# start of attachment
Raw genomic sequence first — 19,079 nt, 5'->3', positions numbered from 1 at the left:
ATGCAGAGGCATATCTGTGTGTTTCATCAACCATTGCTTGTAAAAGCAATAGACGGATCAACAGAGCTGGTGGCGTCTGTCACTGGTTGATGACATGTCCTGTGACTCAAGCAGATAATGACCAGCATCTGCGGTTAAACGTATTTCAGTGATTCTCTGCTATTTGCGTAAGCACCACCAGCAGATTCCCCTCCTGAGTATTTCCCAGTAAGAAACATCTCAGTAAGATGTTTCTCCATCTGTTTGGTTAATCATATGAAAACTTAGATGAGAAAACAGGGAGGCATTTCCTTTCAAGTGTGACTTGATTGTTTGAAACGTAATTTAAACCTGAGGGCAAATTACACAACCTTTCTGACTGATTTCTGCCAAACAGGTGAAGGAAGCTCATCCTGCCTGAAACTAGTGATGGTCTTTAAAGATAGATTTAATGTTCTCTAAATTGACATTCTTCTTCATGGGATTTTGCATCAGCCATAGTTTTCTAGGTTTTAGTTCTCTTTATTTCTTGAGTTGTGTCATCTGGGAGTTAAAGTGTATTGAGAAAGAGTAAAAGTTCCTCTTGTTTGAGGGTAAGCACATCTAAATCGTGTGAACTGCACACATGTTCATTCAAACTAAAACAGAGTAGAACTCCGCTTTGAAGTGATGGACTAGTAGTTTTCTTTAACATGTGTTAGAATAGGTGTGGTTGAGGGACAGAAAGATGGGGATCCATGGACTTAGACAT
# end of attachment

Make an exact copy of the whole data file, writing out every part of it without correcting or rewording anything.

Raw genomic sequence first — 19,079 nt, 5'->3', positions numbered from 1 at the left:
ATGCAGAGGCATATCTGTGTGTTTCATCAACCATTGCTTGTAAAAGCAATAGACGGATCAACAGAGCTGGTGGCGTCTGTCACTGGTTGATGACATGTCCTGTGACTCAAGCAGATAATGACCAGCATCTGCGGTTAAACGTATTTCAGTGATTCTCTGCTATTTGCGTAAGCACCACCAGCAGATTCCCCTCCTGAGTATTTCCCAGTAAGAAACATCTCAGTAAGATGTTTCTCCATCTGTTTGGTTAATCATATGAAAACTTAGATGAGAAAACAGGGAGGCATTTCCTTTCAAGTGTGACTTGATTGTTTGAAACGTAATTTAAACCTGAGGGCAAATTACACAACCTTTCTGACTGATTTCTGCCAAACAGGTGAAGGAAGCTCATCCTGCCTGAAACTAGTGATGGTCTTTAAAGATAGATTTAATGTTCTCTAAATTGACATTCTTCTTCATGGGATTTTGCATCAGCCATAGTTTTCTAGGTTTTAGTTCTCTTTATTTCTTGAGTTGTGTCATCTGGGAGTTAAAGTGTATTGAGAAAGAGTAAAAGTTCCTCTTGTTTGAGGGTAAGCACATCTAAATCGTGTGAACTGCACACATGTTCATTCAAACTAAAACAGAGTAGAACTCCGCTTTGAAGTGATGGACTAGTAGTTTTCTTTAACATGTGTTAGAATAGGTGTGGTTGAGGGACAGAAAGATGGGGATCCATGGACTTAGACAT